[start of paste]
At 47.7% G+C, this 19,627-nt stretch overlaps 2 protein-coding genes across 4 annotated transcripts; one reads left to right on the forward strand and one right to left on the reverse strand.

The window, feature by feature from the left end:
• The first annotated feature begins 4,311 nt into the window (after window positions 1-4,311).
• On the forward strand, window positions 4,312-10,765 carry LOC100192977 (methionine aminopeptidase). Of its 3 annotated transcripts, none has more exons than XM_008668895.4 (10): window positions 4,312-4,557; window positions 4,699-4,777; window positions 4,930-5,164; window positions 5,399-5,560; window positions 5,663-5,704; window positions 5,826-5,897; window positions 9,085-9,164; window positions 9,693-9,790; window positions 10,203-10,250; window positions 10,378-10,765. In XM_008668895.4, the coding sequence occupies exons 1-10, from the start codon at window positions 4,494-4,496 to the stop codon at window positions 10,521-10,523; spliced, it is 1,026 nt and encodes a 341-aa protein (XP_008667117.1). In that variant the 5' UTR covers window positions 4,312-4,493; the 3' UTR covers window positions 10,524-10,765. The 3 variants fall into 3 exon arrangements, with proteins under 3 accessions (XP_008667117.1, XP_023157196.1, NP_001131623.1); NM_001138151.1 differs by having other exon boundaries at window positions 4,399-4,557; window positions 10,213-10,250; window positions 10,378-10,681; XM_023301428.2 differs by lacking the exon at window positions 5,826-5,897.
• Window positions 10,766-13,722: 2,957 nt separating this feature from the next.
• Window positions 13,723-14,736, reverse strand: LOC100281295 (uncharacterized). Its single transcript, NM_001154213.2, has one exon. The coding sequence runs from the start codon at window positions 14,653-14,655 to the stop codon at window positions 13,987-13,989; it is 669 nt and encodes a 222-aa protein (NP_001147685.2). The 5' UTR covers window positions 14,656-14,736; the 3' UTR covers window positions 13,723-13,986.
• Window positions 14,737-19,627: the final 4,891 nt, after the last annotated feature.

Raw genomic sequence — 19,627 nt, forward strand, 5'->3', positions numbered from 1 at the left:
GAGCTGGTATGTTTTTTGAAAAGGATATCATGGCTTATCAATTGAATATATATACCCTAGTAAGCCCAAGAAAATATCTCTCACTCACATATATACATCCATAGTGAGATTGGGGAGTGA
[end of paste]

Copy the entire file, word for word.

At 47.7% G+C, this 19,627-nt stretch overlaps 2 protein-coding genes across 4 annotated transcripts; one reads left to right on the forward strand and one right to left on the reverse strand.

The window, feature by feature from the left end:
• The first annotated feature begins 4,311 nt into the window (after window positions 1-4,311).
• On the forward strand, window positions 4,312-10,765 carry LOC100192977 (methionine aminopeptidase). Of its 3 annotated transcripts, none has more exons than XM_008668895.4 (10): window positions 4,312-4,557; window positions 4,699-4,777; window positions 4,930-5,164; window positions 5,399-5,560; window positions 5,663-5,704; window positions 5,826-5,897; window positions 9,085-9,164; window positions 9,693-9,790; window positions 10,203-10,250; window positions 10,378-10,765. In XM_008668895.4, the coding sequence occupies exons 1-10, from the start codon at window positions 4,494-4,496 to the stop codon at window positions 10,521-10,523; spliced, it is 1,026 nt and encodes a 341-aa protein (XP_008667117.1). In that variant the 5' UTR covers window positions 4,312-4,493; the 3' UTR covers window positions 10,524-10,765. The 3 variants fall into 3 exon arrangements, with proteins under 3 accessions (XP_008667117.1, XP_023157196.1, NP_001131623.1); NM_001138151.1 differs by having other exon boundaries at window positions 4,399-4,557; window positions 10,213-10,250; window positions 10,378-10,681; XM_023301428.2 differs by lacking the exon at window positions 5,826-5,897.
• Window positions 10,766-13,722: 2,957 nt separating this feature from the next.
• Window positions 13,723-14,736, reverse strand: LOC100281295 (uncharacterized). Its single transcript, NM_001154213.2, has one exon. The coding sequence runs from the start codon at window positions 14,653-14,655 to the stop codon at window positions 13,987-13,989; it is 669 nt and encodes a 222-aa protein (NP_001147685.2). The 5' UTR covers window positions 14,656-14,736; the 3' UTR covers window positions 13,723-13,986.
• Window positions 14,737-19,627: the final 4,891 nt, after the last annotated feature.

Raw genomic sequence — 19,627 nt, forward strand, 5'->3', positions numbered from 1 at the left:
GAGCTGGTATGTTTTTTGAAAAGGATATCATGGCTTATCAATTGAATATATATACCCTAGTAAGCCCAAGAAAATATCTCTCACTCACATATATACATCCATAGTGAGATTGGGGAGTGA